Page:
Saturday, October 2, 2010

Beaver Brook - Arapaho National Forest

Steady run through a good chunk of the Beaver Brook parcel in the Arapaho National Forest.

Time: 1:39
Distance: 11.69 miles
Effort: Moderate
Body: Good
Weather: Sunny & Cool

After dropping jP off at a friend's b-day party, I had just enough time to squeeze in a solid and steady jaunt through the 1,442-acre Beaver Brook open space, which, I believe, is partly owned by Clear Creek County and the Arapaho National Forest.

I started running on a gravel service road, just off Highway 103 on Old Squaw Pass Road, that serves as access to a small City of Golden reservoir.  The road drops a couple hundred feet down to the reservoir. About a 1/2 mile from the lake, the trail/road splits. The service road continues right and switchbacks up a mountainside and accesses some beautiful meadows to the north. If you go left, as I did, you're on the Beaver Brook Trail, which climbs steadily to its terminus in another fine meadow surrounded by resplendent aspens in all their fall glory.

I didn't go all the way up the Beaver Brook trail.  Instead, after about a 1/2 mile, I hung a right and followed a nice trail that followed an old (presumably) logging road, climbing steadily through a nice mixed forest above gurgling Beaver Brook, which is still flowing nicely despite the dearth of rain the last month or two. I noted that there appears to be numerous springs still running in this area. Lots of little rivulets heading downhill here and there.

About four miles in, my trail dumped me out on a dirt road somewhere in one of those subdivisions that give firefighters nightmares - dense forest, a number of poorly marked, dead-end roads and many houses with little, if any defensible space. 

I had a pretty good sense of where I wanted to go, so I started following roads wherever my nose led me.  I climbed one road to a high point (and a dead-end) and could see to the southeast a large rock formation that I knew was at the head of Whittier Gulch on Highway 103, right across the road from the upper meadow of the Beaver Brook Watershed, which is where I wanted to be.

So, after a bit of trial and error (and a couple extra miles), I found what seems to be the major thoroughfare of this subdivision, LIttle Bear Creek Road.  I climbed on this dirt road for about three miles until it hit Highway 103. Hung a left here and ran along 103's shoulder to the upper meadow at Beaver Brook. 

The little parking lot here was as full as I've ever seen it. Kids and grown-ups with cameras were milling about, snapping pics of the golden aspens. I quickly hopped on the Beaver Brook Trail and ran it several miles downhill back to the City of Golden Reservoir.  From there, it was a quick climb back up to the truck.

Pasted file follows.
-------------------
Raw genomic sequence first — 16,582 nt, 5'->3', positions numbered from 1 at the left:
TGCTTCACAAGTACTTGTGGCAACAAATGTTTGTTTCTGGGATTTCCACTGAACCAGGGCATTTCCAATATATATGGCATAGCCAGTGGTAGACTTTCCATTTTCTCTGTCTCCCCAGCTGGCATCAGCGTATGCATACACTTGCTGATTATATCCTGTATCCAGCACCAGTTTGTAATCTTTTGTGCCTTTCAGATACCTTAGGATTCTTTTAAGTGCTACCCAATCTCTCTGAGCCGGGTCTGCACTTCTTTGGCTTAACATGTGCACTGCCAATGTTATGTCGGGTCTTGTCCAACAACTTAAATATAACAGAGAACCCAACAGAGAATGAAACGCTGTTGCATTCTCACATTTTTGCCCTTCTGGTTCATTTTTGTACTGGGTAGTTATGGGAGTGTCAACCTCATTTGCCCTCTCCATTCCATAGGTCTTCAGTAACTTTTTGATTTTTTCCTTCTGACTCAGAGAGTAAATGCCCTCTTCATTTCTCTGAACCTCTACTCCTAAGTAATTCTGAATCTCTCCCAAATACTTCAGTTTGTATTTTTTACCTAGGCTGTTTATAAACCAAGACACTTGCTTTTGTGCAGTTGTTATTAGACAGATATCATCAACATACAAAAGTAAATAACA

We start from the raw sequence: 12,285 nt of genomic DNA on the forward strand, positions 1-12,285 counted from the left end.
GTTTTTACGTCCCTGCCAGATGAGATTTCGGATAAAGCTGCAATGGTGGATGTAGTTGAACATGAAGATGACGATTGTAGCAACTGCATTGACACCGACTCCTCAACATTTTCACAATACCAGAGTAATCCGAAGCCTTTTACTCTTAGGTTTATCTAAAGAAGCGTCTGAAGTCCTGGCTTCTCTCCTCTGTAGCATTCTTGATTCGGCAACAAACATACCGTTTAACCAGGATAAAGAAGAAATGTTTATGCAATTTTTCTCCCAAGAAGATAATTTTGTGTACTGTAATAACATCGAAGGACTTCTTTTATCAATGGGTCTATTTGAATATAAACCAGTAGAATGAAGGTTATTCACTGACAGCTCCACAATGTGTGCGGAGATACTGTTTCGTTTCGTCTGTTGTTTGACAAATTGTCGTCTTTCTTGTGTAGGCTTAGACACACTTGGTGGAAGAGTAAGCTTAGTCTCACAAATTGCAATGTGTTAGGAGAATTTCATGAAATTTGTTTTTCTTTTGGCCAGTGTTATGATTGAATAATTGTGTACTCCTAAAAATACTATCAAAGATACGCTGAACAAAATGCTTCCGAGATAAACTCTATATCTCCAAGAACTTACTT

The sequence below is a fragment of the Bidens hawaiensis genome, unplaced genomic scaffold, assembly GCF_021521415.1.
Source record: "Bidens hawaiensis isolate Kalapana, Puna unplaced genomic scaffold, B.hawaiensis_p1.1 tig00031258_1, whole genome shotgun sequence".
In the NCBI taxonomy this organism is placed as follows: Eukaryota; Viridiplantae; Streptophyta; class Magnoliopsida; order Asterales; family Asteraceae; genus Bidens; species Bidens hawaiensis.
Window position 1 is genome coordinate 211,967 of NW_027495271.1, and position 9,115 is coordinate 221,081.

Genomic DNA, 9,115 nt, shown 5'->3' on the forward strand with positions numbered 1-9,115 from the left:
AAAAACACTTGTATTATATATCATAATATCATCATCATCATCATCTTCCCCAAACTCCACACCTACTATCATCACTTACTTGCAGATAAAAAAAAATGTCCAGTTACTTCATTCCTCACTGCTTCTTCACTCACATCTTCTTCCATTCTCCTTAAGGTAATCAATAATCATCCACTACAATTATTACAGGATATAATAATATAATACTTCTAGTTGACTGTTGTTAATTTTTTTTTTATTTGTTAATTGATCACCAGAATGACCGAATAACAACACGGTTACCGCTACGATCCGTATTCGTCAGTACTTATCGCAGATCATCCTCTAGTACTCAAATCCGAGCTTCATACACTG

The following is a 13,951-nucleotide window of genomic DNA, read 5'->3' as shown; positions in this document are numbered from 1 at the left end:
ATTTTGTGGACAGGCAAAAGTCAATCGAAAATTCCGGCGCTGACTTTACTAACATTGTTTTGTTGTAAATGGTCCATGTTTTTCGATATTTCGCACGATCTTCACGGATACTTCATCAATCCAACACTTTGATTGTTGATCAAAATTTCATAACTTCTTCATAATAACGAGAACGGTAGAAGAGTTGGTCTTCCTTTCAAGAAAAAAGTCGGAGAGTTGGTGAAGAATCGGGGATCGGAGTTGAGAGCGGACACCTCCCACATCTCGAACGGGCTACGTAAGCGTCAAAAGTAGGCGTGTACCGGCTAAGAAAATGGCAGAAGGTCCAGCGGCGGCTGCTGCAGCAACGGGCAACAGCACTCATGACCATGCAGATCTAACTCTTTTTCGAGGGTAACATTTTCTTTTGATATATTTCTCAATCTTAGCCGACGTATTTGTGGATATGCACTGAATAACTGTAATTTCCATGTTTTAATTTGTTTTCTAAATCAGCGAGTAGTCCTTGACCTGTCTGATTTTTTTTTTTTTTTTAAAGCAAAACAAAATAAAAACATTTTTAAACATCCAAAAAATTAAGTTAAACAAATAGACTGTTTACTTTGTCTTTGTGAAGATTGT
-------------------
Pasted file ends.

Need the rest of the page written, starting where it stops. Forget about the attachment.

I really enjoyed exploring some parts of this relatively big (and close-in) chunk of public land that I haven't previously seen. There's only one official trail in this area (the Beaver Brook Trail). Still, from what I saw today, there's still more to explore, trail or no trail.

I was a tad late picking up jP from the party. Thankfully, though, no one, including the hosts, seemed to mind.

1,672 feet of elevation gain. Average pace was 8:20.


  1. That's cool. Is it Squaw Pass that has the meadow full of aspens? I think I've stopped there. I'm a little fuzzy on it, but I'll have to check out the trail some time.

    I had a similar adventure Sat. trying to find my way from my place up to Green Mountain in Lakewood by linking parks and trails. Ravines run down from the mountain in all directions, through suburban neighborhoods, and there are some parks here and there, but also undeveloped public land. I almost did it. Regardless it was fun learning about my area, and finding hidden trails I didn't know about. Some great views of treed ravines, prairie terrain, west metro, the foothills.

    With a few additional linkups between public lands it would make a great extended trail system. It's not that far to Golden, for example, and from there to the Clear Creek path.

  2. Nah, the actual Squaw Pass is still several miles west of the Beaver Brook parcel's meadow. This spot is on a bend in the road with a good-sized dirt parking area. The head of the meadow has a nice wooden fence around it, separating the meadow from the parking lot. Directly across the highway is a very big rock formation on a mountainside. Can't miss it.